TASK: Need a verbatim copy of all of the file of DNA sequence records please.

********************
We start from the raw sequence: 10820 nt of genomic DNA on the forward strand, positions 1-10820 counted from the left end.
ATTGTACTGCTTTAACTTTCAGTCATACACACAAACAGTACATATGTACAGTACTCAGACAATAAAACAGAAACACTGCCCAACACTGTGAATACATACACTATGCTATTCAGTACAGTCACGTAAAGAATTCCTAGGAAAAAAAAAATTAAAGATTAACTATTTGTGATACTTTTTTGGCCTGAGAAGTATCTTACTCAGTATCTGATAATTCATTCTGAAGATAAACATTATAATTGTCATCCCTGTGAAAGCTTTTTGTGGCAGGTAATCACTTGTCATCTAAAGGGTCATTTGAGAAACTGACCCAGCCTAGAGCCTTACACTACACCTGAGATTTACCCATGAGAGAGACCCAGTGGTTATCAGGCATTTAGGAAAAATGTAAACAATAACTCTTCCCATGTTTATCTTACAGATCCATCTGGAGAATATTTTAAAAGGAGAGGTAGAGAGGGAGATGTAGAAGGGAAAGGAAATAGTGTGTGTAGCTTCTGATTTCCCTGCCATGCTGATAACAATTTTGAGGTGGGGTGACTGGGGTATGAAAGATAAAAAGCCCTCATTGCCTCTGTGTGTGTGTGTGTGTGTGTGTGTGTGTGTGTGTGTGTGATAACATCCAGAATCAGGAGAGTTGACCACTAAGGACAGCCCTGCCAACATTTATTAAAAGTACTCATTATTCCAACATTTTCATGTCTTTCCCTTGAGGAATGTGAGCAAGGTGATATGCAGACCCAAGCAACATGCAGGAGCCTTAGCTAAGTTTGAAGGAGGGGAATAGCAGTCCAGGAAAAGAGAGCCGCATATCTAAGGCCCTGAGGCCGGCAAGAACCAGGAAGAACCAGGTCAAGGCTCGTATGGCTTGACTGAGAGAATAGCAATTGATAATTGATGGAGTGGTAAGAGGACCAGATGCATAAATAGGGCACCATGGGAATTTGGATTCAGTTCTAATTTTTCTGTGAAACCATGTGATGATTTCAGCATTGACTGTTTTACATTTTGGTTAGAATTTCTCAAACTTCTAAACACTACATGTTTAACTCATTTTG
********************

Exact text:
We start from the raw sequence: 10820 nt of genomic DNA on the forward strand, positions 1-10820 counted from the left end.
ATTGTACTGCTTTAACTTTCAGTCATACACACAAACAGTACATATGTACAGTACTCAGACAATAAAACAGAAACACTGCCCAACACTGTGAATACATACACTATGCTATTCAGTACAGTCACGTAAAGAATTCCTAGGAAAAAAAAAATTAAAGATTAACTATTTGTGATACTTTTTTGGCCTGAGAAGTATCTTACTCAGTATCTGATAATTCATTCTGAAGATAAACATTATAATTGTCATCCCTGTGAAAGCTTTTTGTGGCAGGTAATCACTTGTCATCTAAAGGGTCATTTGAGAAACTGACCCAGCCTAGAGCCTTACACTACACCTGAGATTTACCCATGAGAGAGACCCAGTGGTTATCAGGCATTTAGGAAAAATGTAAACAATAACTCTTCCCATGTTTATCTTACAGATCCATCTGGAGAATATTTTAAAAGGAGAGGTAGAGAGGGAGATGTAGAAGGGAAAGGAAATAGTGTGTGTAGCTTCTGATTTCCCTGCCATGCTGATAACAATTTTGAGGTGGGGTGACTGGGGTATGAAAGATAAAAAGCCCTCATTGCCTCTGTGTGTGTGTGTGTGTGTGTGTGTGTGTGTGTGTGTGTGATAACATCCAGAATCAGGAGAGTTGACCACTAAGGACAGCCCTGCCAACATTTATTAAAAGTACTCATTATTCCAACATTTTCATGTCTTTCCCTTGAGGAATGTGAGCAAGGTGATATGCAGACCCAAGCAACATGCAGGAGCCTTAGCTAAGTTTGAAGGAGGGGAATAGCAGTCCAGGAAAAGAGAGCCGCATATCTAAGGCCCTGAGGCCGGCAAGAACCAGGAAGAACCAGGTCAAGGCTCGTATGGCTTGACTGAGAGAATAGCAATTGATAATTGATGGAGTGGTAAGAGGACCAGATGCATAAATAGGGCACCATGGGAATTTGGATTCAGTTCTAATTTTTCTGTGAAACCATGTGATGATTTCAGCATTGACTGTTTTACATTTTGGTTAGAATTTCTCAAACTTCTAAACACTACATGTTTAACTCATTTTG